Vibrant Verbs and Vocabulary Help Study Guide
Practice exercises for this study guide can be found at:
Ah, verbs. They may just seem like another part of that gloomy world of grammar, but you would be lost without verbs. Well, actually, no, you wouldn't. You couldn't because lost, in one form, is a verb. Verbs are the life force of writing and speaking. They're where the action is; they tell you what's happening. Without verbs, you'd be unable to do anything—or at least, your communication about the things you were doing would be seriously lacking in substance. Being able to use a wide variety of verbs when you talk or write will make it far easier to explain what you mean.
For example, you might write, "The wind blew." That's straightforward, but also rather simple. How about:
- "The wind roared."
- "The wind whispered."
- "The wind bellowed."
- "The wind murmured."
Each of the verbs just listed creates an entirely different picture of what's actually happening. By changing one word—the verb—the entire sentence communicates something new. That's how powerful verbs can be.
Just as you can't communicate clearly without a noun, you can't do so without a verb. For a sentence to be complete, you need both nouns and verbs; they work hand in hand. Remember that message you left for your parents? Well, if you wrote another one with nouns but no verbs, you'd end up with something like the following:
John and I the mall. Dinner too. My job today.
See? Still, there is no clear message. John and you what? What about dinner? What about your job? Without verbs, the message is a complete mystery!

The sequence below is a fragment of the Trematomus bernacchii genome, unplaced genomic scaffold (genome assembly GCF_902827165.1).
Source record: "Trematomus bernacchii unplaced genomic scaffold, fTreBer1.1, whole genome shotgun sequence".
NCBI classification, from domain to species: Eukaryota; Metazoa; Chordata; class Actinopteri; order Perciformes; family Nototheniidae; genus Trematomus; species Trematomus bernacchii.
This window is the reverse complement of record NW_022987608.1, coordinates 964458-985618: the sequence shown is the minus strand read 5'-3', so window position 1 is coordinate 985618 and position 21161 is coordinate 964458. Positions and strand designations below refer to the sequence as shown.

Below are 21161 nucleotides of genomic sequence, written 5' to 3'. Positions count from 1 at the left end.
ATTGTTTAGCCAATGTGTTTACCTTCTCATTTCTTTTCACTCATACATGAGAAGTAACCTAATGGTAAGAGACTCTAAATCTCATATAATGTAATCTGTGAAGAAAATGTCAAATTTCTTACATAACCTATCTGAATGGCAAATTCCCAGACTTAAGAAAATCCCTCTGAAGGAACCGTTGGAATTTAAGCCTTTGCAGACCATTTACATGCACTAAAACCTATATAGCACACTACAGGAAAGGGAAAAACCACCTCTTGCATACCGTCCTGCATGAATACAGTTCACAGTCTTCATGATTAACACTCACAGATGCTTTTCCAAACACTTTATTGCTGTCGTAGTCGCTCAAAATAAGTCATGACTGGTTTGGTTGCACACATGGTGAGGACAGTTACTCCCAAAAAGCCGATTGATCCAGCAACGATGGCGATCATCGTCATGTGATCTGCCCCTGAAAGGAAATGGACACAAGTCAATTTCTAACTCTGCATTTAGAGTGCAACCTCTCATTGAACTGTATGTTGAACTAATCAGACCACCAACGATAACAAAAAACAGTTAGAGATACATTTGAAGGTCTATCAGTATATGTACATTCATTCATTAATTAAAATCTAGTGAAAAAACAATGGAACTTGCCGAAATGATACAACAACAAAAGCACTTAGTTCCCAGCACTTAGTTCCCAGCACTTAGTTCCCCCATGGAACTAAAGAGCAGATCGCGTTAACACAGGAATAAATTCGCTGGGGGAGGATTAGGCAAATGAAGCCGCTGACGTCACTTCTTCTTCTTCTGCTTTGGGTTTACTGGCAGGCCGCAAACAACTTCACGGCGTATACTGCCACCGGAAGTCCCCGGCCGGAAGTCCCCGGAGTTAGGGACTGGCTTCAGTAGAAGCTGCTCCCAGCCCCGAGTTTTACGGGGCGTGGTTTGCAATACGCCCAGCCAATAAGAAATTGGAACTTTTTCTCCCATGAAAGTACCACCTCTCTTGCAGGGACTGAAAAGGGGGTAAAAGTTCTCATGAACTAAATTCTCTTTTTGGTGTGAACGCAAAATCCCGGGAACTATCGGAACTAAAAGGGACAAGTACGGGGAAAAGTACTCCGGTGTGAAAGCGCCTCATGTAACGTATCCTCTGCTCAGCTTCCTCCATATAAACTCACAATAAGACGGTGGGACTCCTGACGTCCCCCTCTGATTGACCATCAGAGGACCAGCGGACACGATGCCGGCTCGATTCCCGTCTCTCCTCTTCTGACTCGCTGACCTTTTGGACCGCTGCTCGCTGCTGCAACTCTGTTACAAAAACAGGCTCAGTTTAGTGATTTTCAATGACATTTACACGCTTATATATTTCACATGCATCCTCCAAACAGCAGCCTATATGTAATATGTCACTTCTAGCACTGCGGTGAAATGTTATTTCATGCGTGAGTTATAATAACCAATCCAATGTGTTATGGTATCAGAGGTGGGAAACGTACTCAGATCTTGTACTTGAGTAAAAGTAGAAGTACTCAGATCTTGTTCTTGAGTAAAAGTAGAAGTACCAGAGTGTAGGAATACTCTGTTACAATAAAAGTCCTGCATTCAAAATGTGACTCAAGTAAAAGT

Okay, so you've got it—verbs are important. Using a variety of them is even more important. Learning a lot of verbs and understanding how each has its very own nuance (look it up!) and meaning can help you add spice, flavor, and personality to your spoken or written words. Knowing the different definitions of verbs can also help you better understand the words and meanings in other people's communications.
Some verbs are useful, but they're very overused. One of the best examples is said. It's used so often that it gets old quickly. What are some alternatives to said? Here are just a few.
whispered shouted uttered stated commented mumbled demanded mentioned added declared cried replied exclaimed pronounced answered articulated
The following are some really fascinating verbs you can learn. As you read each definition, imagine using that word in a sentence to become more familiar with it.
- Kindergarten Sight Words List
- First Grade Sight Words List
- 10 Fun Activities for Children with Autism
- Definitions of Social Studies
- Signs Your Child Might Have Asperger's Syndrome
- Curriculum Definition
- Theories of Learning
- Child Development Theories
- A Teacher's Guide to Differentiating Instruction
- Netiquette: Rules of Behavior on the Internet